Welcome to my new readers! I enjoyed meeting you at last weekend’s Portland Gluten-Free Food Fair. I hope you find my articles informative in organizing your life. I specialize in kitchen consulting, but write about all sorts of organizing topics from paperwork to recycling to downsizing. This month, I thought it would be helpful to review the five stations I feel are most important for an organized kitchen.
Do you have these five?
- Place your prep station by the kitchen sink. Rinsing, washing, and cleaning becomes a smooth process while you prepare your meal.
- Keep the counter space clear. Move papers off the counter and to your desk area. Put seldom-used appliances in accessible storage.
- Keep your knives nearby in a knife block, in drawers, or on a magnetic strip.
- Keep utensils such as large spoons, ladles and spatulas nearby in a crock or drawer organizers.
- Place oils nearby, but not too close to the heat source, so they maintain their freshness.
- Organize your spices in a drawer or spice rack or cabinet using turntables or shelf organizers. Put the ones you use the most in the front.
- Place cooking pans within easy reach. Utilize a pot rack or organize them by size or type in lower cabinets. Contain lids in one spot with lid organizers.
- Put hot pads in the drawer right next to the oven for quick access.
- Consider a toaster oven as an alternative to a microwave for reheating leftovers.
- Minimize the number of appliances on your counters so you have space for recipe books and for hot meals just out of the oven.
- Keep large bowls and platters nearby. Silverware, dishes, and glasses can also be in your serving area. However, they are easier to put away when stored next to the dishwasher.
- Put tablecloths, place mats, cloth napkins, and candles in a buffet or kitchen drawer closest to the table.
- Keep salt, pepper, and salad oils on a serving tray for easy mobility or on a lazy Susan on the table.
- Reduce. This important first step creates needed space. Go through and remove items you don’t need or want. Ask yourself questions, like…Does packaged food fit into my diet? How many canned foods do I eat? Can I give some away to a local food bank?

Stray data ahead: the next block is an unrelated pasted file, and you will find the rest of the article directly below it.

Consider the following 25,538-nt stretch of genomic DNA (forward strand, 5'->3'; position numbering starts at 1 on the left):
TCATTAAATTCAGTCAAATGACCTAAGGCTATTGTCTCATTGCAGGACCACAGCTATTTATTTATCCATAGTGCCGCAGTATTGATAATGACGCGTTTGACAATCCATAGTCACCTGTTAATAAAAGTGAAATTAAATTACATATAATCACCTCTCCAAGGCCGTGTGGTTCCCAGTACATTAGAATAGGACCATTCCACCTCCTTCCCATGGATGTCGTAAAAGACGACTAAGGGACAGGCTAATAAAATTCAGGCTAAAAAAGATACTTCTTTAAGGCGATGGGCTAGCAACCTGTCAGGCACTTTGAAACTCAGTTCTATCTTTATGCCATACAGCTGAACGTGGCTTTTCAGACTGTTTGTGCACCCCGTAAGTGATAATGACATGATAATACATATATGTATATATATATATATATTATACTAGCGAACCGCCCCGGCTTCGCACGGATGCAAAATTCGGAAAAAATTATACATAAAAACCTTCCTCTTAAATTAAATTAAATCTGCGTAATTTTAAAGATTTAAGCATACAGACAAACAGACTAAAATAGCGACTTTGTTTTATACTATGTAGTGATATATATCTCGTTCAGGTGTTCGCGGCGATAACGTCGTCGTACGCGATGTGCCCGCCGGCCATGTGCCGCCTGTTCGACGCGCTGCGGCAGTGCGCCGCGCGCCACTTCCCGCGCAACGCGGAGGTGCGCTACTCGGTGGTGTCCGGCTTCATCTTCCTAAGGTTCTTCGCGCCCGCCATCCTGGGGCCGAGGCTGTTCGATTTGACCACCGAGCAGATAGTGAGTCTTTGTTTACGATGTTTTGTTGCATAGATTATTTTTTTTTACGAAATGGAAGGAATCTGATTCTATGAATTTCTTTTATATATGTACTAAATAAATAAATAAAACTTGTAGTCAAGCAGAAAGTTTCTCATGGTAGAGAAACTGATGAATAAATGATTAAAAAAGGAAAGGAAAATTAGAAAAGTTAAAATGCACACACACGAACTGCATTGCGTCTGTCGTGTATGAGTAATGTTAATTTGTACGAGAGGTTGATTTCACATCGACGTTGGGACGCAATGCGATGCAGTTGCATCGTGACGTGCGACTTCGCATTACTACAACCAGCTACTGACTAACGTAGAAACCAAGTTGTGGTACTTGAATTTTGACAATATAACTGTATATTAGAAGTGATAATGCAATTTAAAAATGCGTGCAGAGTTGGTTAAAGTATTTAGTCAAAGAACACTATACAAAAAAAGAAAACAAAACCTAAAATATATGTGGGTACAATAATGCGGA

- Sort. Take what you have left and place them into groups of similar items. For examples, place baking powder with baking soda; foil with plastic wrap; olive oil with coconut oil; pasta with rice; and canned tuna with canned beans.
- Separate. Divide spices, herbs, flours, oats, and other baking items into containers and label them clearly. Try using clear containers to see at a glance when you are running low and need to refill an item.
- Organize. Put your reduced, sorted, and separated items into the storage space. Use tiered shelves or turntables for oils, spices, or baking supplies. Consider purchasing pull out drawers so you can see what’s in your pantry. Be sure and leave space for new items that you bring home from shopping.
5. Mail Center or Desk
- Designate an area for mail. If you don’t have a desk, then create a small home on your counter for paperwork with a mail sorter or desktop filing box.
- Reduce. Go through your current piles and separate recycling from “keep” papers. If you have trouble making decisions quickly, set a timer and see how fast you can sort through a paper stack.
- Categorize and file. Create files or hot boxes for “keep” papers, such as Bills to Pay, To File, Upcoming Events, etc. Colorful hanging file boxes are fun and best for viewing paperwork. Keep it simple and label them whatever makes sense to you. If you have children, you may want to create files for each child or for their school or sports activities. Remember these are current daily-access files; monthly or archive files should go somewhere else.
- Start and continue a daily mail habit. It only takes 5 minutes. As soon as you pick up your mail, stand over your recycling container and shredder and take care of junk mail. Then file your “keep” papers. Make decisions right away or as your mother used to say, “Handle it once!” (Or was that just my mother? 😉 )
These five are the most important, but I recommend you add more kitchen stations based on the needs of your family. Consider a recycling station, a lunch-packing station, and one “organized” junk drawer.
What other kitchen stations do you think are necessary or helpful? Share your comments below. Enjoy organizing your kitchen and call me if you need personalized help. After all, kitchens are my favorite space to organize!